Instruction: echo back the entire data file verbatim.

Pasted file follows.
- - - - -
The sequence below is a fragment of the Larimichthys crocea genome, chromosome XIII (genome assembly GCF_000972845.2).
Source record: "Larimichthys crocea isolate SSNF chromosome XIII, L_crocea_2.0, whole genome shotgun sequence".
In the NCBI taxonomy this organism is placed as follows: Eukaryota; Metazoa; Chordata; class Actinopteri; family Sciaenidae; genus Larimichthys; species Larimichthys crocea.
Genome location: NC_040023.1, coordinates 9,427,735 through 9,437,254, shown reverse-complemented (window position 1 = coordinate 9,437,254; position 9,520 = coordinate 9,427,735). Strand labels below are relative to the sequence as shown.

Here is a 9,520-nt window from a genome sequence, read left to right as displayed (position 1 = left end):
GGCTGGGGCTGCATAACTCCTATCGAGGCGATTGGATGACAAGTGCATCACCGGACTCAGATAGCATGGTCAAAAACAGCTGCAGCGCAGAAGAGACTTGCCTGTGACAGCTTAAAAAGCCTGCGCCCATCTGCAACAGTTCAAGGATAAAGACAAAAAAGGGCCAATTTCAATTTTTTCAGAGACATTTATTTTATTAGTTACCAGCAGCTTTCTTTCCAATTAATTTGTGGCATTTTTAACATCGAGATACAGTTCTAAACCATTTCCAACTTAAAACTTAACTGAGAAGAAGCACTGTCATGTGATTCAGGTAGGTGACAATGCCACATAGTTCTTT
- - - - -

The sequence below is a fragment of the Larimichthys crocea genome, chromosome XIII (genome assembly GCF_000972845.2).
Source record: "Larimichthys crocea isolate SSNF chromosome XIII, L_crocea_2.0, whole genome shotgun sequence".
In the NCBI taxonomy this organism is placed as follows: Eukaryota; Metazoa; Chordata; class Actinopteri; family Sciaenidae; genus Larimichthys; species Larimichthys crocea.
Genome location: NC_040023.1, coordinates 9,427,735 through 9,437,254, shown reverse-complemented (window position 1 = coordinate 9,437,254; position 9,520 = coordinate 9,427,735). Strand labels below are relative to the sequence as shown.

Here is a 9,520-nt window from a genome sequence, read left to right as displayed (position 1 = left end):
GGCTGGGGCTGCATAACTCCTATCGAGGCGATTGGATGACAAGTGCATCACCGGACTCAGATAGCATGGTCAAAAACAGCTGCAGCGCAGAAGAGACTTGCCTGTGACAGCTTAAAAAGCCTGCGCCCATCTGCAACAGTTCAAGGATAAAGACAAAAAAGGGCCAATTTCAATTTTTTCAGAGACATTTATTTTATTAGTTACCAGCAGCTTTCTTTCCAATTAATTTGTGGCATTTTTAACATCGAGATACAGTTCTAAACCATTTCCAACTTAAAACTTAACTGAGAAGAAGCACTGTCATGTGATTCAGGTAGGTGACAATGCCACATAGTTCTTT